Wednesday, May 25, 2011

A Very American American Idol

I am not a person without opinions. I'll fight to the death to defend my peanut butter (Jif Natural), will mercilessly mock Lady Gaga, and there's a certain well-known, well-loved novel floating around out there with a title I can't pronounce without a sneer. Seriously, don't get me started. And yet, here I am, watching the last two Idols standing, and I just...don' Scotty and Lauren. Oh, ok. I christened Scotty "McCheesy" in the first week, and never did get around to creating a nickname for Lauren. (I briefly toyed with Kelly Underwood, but that seemed too literal.)

Anyway, this is what America, in its 10th attempt at creating a star, has given us. Those of us who have been around for all 10 seasons might recognize this dynamic. It's season 1's Justin and Kelly. (Raise your hand if you saw the movie From Justin to Kelly. Just me? I had to bribe my then seven-year-old sons to go with me. They were supposed to get a puppy. I welched.) Now, Lauren is nowhere near the vocal powerhouse that is Kelly Clarkson (Kelly performed many a number with a "blown-out" voice), and Scotty could sing oddly to-the-left-listing circles around Justin, but if this were a contest about vocal ability, we'd be watching James and Pia right now instead of the best acts available at the Corn County Fair. Really, is there ever a point in the serious world of music entertainment that calls for a ballerina skirt and cowboy boots? I wore that same outfit when I was 4.

My esteemed editor (and not just because there's a certain book I really, really want to write...) referred to this as the Very Brady American Idol. Clean, pure, harmless. No fire, no sexiness. Beloved by mothers and grandmothers (who wouldn't want their child to come walkin' up the front porch with one of these two cutie-patuties?)-- but they've been singing the SAME SONGS for 3 months. No surprises. They've brought nothing new to the stage--nothing new to the muscial landscape.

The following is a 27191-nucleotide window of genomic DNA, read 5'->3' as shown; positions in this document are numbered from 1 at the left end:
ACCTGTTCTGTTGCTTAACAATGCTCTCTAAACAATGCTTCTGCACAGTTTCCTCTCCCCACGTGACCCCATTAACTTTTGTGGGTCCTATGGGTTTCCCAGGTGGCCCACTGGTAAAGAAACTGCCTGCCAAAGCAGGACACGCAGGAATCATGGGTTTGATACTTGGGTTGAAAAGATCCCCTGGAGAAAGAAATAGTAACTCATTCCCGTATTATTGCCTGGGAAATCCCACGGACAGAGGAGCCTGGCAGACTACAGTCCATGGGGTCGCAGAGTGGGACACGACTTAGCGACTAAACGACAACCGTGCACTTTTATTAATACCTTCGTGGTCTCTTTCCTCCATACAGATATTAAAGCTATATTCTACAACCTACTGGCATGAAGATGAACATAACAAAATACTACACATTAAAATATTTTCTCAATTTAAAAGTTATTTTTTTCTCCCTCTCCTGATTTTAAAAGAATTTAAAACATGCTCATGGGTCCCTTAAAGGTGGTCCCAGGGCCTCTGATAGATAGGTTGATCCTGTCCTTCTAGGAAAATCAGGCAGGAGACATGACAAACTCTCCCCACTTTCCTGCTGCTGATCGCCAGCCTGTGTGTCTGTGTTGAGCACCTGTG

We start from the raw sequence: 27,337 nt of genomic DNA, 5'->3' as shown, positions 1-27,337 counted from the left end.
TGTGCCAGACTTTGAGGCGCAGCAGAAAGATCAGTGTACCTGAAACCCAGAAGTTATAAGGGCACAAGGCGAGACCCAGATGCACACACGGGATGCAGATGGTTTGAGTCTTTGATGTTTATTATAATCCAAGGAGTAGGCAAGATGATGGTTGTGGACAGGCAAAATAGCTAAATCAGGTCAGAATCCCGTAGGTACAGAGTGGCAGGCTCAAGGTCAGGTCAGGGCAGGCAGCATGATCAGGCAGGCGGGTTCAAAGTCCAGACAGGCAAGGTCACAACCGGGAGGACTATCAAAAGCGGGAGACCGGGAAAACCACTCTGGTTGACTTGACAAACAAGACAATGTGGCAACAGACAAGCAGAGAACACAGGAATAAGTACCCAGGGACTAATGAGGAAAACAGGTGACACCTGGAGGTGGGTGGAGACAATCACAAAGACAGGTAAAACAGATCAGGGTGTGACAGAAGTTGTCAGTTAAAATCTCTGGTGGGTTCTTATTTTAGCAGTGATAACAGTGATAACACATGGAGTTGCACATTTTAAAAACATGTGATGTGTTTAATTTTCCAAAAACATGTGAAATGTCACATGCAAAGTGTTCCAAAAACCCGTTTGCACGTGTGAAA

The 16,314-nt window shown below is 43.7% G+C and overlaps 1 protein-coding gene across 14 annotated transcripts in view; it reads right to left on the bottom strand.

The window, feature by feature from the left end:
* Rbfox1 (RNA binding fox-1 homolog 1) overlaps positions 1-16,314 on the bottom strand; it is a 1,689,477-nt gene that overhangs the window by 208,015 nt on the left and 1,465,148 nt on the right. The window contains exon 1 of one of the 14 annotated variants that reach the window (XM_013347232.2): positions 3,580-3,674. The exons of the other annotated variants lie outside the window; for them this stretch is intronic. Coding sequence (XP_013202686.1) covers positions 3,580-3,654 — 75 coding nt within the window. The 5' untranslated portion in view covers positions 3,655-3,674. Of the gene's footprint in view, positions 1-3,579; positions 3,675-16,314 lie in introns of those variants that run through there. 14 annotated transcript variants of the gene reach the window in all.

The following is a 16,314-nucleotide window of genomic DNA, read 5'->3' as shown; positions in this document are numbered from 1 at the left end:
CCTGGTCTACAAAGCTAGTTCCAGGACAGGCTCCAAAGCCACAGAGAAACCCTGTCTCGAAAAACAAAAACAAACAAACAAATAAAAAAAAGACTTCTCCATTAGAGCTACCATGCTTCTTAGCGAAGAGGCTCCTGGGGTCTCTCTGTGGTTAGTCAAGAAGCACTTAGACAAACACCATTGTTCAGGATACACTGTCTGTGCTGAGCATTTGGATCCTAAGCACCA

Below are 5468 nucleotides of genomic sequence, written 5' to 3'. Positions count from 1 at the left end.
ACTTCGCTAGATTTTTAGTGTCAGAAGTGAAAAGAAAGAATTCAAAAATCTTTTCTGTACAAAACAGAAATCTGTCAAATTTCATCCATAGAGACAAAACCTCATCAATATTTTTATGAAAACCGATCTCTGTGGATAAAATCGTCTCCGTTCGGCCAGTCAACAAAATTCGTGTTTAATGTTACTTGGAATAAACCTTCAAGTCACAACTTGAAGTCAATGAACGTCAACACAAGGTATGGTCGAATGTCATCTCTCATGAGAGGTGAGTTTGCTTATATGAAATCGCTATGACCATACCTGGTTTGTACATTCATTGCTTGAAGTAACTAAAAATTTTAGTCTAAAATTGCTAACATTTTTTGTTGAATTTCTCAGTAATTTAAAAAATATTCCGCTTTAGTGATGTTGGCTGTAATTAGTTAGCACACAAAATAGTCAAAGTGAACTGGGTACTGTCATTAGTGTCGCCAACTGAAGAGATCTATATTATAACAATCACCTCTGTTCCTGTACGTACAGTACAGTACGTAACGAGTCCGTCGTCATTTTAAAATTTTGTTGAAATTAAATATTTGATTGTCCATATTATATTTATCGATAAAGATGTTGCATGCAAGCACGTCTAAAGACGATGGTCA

Taylor Hicks may have dropped to small-club obscurity, but he was interesting. We'd never heard a voice like Fantasia's before. Even Carrie Underwood and Bo Bice at least set up a nice dichotomy. As did Blake and Jordan. Adam and Kris? Please--downright good vs fabulous. And last year? Didn't you spend the whole season just wondering what Krystal would do? On the bright side, with songs about dreams and moms--can you imagine a more Republican finale?

And,'s Scotty and/or Lauren. And of the two, I--like Steven--am giving it to Lauren. I'll never understand the Scotty appeal. (or, uh-peel, as he would say...).

Now, to re-watch David Cook.

Thursday, May 12, 2011

Stretch and Strategy

It's the point where really, any sane person should be able to see justice and reason in the victory of any one of the remaining four. Unfortunately, sanity isn't always the ruling factor for the average Idol fan--myself included. But here we are in the final stretch, and now it's all about strategy. Not talent, not future career, not defining yourself as an artist, but what is it going to take to win. To have your name seared into the confetti that will be dropped over the heads of all. And, clearly, some of the remaining singers have a stronger grip on that concept than others.